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Judge: Prosecutors Can Show Jurors Severance's Writings

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    Judge: Prosecutors Can Show Jurors Severance's Writings
    Washington Post
    ALEXANDRIA, VA - JANUARY 22: Charles Severance, left, suspect in three murders in the Alexandria area, talks with a member of his defense team as he is led out of court after a competency hearing on January, 22, 2015 in Alexandria, VA. (Photo by Bill O'Leary/The Washington Post)

    Prosecutors will be allowed to show jurors writings that advocate murder as a means of fomenting unrest by a man accused of killing three Alexandria residents over roughly a 10-year span.

    Charles Severance of Ashburn is charged with shooting and killing three people in their homes in separate incidents in 2003, 2013 and 2014.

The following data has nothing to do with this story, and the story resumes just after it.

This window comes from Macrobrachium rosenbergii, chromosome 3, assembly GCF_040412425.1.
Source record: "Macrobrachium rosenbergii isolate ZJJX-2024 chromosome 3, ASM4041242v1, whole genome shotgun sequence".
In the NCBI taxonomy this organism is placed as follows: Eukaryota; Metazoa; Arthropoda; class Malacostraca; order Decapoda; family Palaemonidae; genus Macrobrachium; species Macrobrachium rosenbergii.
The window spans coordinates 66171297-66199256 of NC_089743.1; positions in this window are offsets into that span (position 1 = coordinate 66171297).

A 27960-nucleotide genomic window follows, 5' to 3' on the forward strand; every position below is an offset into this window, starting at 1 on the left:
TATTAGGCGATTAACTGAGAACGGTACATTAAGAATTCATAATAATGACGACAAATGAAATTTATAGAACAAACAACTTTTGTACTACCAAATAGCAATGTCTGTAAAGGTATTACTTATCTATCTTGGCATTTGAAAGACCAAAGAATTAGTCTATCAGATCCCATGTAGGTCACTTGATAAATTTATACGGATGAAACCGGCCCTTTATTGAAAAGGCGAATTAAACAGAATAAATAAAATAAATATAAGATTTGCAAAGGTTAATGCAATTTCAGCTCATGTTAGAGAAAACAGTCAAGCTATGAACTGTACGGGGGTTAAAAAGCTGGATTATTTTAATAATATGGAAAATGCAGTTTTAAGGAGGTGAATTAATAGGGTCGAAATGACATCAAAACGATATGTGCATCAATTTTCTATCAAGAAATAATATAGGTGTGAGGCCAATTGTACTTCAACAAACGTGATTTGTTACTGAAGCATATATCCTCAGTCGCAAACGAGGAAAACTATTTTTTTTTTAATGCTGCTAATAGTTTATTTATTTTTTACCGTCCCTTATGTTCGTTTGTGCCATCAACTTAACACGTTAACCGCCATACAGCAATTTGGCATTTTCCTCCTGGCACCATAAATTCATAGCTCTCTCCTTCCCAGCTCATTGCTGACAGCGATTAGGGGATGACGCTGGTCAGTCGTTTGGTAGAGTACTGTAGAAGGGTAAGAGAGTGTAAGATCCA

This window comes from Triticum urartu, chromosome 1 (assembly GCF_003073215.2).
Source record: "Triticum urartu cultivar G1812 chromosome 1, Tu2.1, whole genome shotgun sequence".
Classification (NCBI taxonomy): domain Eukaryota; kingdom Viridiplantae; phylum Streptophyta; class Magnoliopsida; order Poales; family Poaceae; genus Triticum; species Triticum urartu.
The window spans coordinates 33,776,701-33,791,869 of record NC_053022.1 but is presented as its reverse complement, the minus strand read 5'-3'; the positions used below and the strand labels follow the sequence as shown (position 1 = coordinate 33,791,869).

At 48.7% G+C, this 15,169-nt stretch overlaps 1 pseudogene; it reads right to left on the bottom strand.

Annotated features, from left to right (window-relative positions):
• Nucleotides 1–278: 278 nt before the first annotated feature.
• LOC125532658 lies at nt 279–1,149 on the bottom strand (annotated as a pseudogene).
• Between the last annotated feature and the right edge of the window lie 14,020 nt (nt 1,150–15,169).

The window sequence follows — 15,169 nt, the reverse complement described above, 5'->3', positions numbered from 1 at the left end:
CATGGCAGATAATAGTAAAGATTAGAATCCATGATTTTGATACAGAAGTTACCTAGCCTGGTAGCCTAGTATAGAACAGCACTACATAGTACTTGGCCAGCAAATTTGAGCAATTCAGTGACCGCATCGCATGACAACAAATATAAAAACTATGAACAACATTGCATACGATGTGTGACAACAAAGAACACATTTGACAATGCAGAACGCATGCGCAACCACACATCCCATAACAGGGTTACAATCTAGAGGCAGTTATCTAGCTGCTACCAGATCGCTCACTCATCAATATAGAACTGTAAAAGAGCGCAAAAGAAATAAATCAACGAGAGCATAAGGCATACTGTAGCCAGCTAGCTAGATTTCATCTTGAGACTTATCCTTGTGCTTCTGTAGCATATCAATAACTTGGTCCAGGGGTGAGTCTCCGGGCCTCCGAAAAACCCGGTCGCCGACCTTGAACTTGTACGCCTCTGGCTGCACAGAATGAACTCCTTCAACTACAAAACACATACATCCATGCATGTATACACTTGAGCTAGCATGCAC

Prosecutors say Severance, a former Alexandria resident, was angry that he lost custody of his son and sought to lash out at what he perceived as the city's ruling class.

    Music teacher Ruthanne Lodato was shot to death as she answered a knock at her door Feb. 6, 2014. Ron Kirby, director of the department of transportation planning for the Council of Governments, was shot and killed Nov. 10, 2013. Nancy Dunning, the wife of a former Alexandria sheriff, was killed in 2003.

    His court-appointed lawyers wanted the judge to bar prosecutors from introducing Severance's writings into evidence. They said his rambling musings about murder and killing police officers would be unfairly prejudicial.

    But the judge agreed with prosecutors, who say the writings are relevant.

    Severance is charged with capital murder, although prosecutors have said they will not seek the death penalty.